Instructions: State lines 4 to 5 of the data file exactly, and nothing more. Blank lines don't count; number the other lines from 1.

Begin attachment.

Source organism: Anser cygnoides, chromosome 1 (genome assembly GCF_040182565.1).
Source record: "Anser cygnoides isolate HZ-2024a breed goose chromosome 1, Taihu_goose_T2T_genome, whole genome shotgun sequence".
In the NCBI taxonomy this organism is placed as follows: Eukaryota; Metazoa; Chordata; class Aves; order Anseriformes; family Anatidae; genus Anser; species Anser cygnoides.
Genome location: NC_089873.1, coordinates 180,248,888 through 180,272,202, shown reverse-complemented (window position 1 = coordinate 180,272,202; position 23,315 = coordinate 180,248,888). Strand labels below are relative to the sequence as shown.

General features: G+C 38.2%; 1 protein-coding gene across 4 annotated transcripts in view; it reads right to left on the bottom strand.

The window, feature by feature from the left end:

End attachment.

Genome location: NC_089873.1, coordinates 180,248,888 through 180,272,202, shown reverse-complemented (window position 1 = coordinate 180,272,202; position 23,315 = coordinate 180,248,888). Strand labels below are relative to the sequence as shown.

General features: G+C 38.2%; 1 protein-coding gene across 4 annotated transcripts in view; it reads right to left on the bottom strand.